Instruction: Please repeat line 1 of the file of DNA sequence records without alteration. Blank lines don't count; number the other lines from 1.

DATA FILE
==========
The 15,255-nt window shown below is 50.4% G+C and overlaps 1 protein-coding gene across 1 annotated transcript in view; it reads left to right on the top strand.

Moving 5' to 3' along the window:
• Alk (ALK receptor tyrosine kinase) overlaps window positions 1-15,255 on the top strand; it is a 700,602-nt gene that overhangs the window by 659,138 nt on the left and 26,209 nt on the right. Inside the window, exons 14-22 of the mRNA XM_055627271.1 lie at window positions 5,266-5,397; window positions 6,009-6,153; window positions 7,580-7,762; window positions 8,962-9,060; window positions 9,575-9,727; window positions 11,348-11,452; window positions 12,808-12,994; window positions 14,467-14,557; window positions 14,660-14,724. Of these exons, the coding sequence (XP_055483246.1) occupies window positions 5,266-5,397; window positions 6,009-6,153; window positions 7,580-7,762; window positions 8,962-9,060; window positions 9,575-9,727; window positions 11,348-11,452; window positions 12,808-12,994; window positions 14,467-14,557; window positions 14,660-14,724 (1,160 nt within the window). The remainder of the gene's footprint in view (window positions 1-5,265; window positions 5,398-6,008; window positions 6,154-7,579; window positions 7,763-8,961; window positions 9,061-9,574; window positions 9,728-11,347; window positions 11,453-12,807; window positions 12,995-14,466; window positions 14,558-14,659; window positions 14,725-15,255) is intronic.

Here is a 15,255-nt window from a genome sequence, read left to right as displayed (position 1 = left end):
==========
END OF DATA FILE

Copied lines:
The 15,255-nt window shown below is 50.4% G+C and overlaps 1 protein-coding gene across 1 annotated transcript in view; it reads left to right on the top strand.